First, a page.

Joe Biden: ‘I’ll Kill Your Son’

In a speech Wednesday, the vice president recalled a moment from childhood when he ‘smashed [the] head’ of local bully—and then threatened to kill him.

12.12.14 2:15 PM ET

Vice President Joe Biden said he once chased down a bully on his bicycle, physically assaulted him, and threatened to “kill” him—all in the name of protecting the honor of his sister Valerie.

Biden is, of course, famous for being a bit loose in his public remarks. But these comments, made Wednesday night in New York City, were particularly unbound.

The vice president was being honored by Vital Voices, a women’s rights charity, at their event “celebrat[ing] men who combat violence against women.” Biden spoke about standing up for women—both in his personal and professional lives. In doing so, the vice president delighted the audience with a personal anecdote from his childhood as Joey Biden.

“I remember coming back from Mass on Sunday,” Biden began. “Always the big treat was, we’d stop at the donut shop…We’d get donuts, and my dad would wait in the car. As I was coming out, my sister [Valerie] tugged on me and said, ‘That’s the boy who kicked me off my bicycle.’”

“So I went home—we only lived about a quarter mile away—and I got on my bicycle and rode back, and he was in the donut shop.”

Biden remembered the boy was in a physically vulnerable position: “leaning down on one of those slanted counters.”

Sensing his opportunity, Joey Biden pounced: “I walked up behind him and smashed his head next to the counter.”

“I’m not recommending it,” he added.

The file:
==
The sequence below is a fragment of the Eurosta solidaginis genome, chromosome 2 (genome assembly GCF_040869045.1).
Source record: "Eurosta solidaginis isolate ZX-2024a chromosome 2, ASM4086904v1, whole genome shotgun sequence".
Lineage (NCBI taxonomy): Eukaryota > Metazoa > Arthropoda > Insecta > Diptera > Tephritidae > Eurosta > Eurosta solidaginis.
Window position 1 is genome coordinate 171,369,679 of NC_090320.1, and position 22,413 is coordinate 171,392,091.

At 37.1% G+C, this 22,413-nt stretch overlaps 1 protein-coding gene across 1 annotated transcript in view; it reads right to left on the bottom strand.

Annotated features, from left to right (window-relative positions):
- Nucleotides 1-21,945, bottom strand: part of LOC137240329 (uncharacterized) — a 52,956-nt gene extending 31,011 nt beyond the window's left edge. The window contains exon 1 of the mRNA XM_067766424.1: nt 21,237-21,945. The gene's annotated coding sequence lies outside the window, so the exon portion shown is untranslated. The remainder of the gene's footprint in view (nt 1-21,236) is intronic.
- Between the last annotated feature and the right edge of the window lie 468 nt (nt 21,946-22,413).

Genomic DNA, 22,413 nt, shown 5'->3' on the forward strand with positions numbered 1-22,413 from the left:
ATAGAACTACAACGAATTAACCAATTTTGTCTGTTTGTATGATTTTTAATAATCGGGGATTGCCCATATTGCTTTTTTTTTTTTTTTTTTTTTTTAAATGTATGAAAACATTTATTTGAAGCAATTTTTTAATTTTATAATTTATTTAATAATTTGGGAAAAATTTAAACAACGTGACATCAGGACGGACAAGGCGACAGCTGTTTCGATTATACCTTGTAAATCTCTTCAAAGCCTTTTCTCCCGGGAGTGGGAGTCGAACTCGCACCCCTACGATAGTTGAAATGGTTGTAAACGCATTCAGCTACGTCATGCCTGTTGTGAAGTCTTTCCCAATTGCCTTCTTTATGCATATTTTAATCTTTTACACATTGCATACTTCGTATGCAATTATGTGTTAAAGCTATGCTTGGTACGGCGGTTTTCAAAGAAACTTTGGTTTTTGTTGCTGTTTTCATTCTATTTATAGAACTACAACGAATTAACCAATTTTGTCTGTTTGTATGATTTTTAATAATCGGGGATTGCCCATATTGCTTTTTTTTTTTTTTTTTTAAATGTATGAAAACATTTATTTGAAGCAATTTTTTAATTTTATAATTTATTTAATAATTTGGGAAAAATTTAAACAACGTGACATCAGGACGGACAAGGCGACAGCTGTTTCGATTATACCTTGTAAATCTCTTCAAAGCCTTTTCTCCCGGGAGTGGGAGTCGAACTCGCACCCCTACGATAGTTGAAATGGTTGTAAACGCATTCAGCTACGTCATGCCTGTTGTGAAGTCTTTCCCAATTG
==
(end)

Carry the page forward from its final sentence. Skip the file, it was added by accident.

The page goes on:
“His father grabbed me, and I looked at his son and said, ‘If you ever touch my sister again, I’ll come back here again and I’ll kill your son.’ Now, that was a euphemism. I thought I was really, really in trouble… My father never once raised his hand to any one of his children—never once—and I thought I was in trouble. He pulled me aside and said, ‘Joey, you shouldn’t do that, but I’m proud of you, son.’”

The point of the story, Biden informed his audience as he accepted his “Voice of Solidarity” award, was that he was raised to know that it was necessary to “speak up and speak out” to correct wrongdoings. (Full disclosure: The event was held at the headquarters of IAC, the corporate parent of The Daily Beast.) Vital Voices in 2013 took over funds from the Women In The World foundation which originated at The Daily Beast.

In telling the tale of testosterone and a truly American desire for justice joining to propel him on his bicycle to defeat the Bad Guy in the donut shop, the vice president appeared to merge with The Onion’s caricature of him—achieving a moment of Peak Biden, or the bro-like state of being visibly pleased with the degree to which you do not give a damn.

It would be difficult to imagine another politician of Biden’s stature telling this story. Biden, after all, is known for his unbuttoned comments from the podium.

He described then-candidate Obama as “the first mainstream African-American who is articulate and bright and clean and a nice-looking guy. I mean, that’s a storybook, man.”

He told a partially black crowd of Mitt Romney in 2012: “He is going to let the big banks once again write their own rules, unchain Wall Street. He is going to put y’all back in chains.”

And, during his 1988 presidential campaign, he plagiarized the life story of British Labour Party leader Neil Kinnock and tried to pass it off as his own.

Which is a shame, in a sense. If Wednesday’s night’s remarks were any guide, Biden appears to have had a rather colorful upbringing of his own.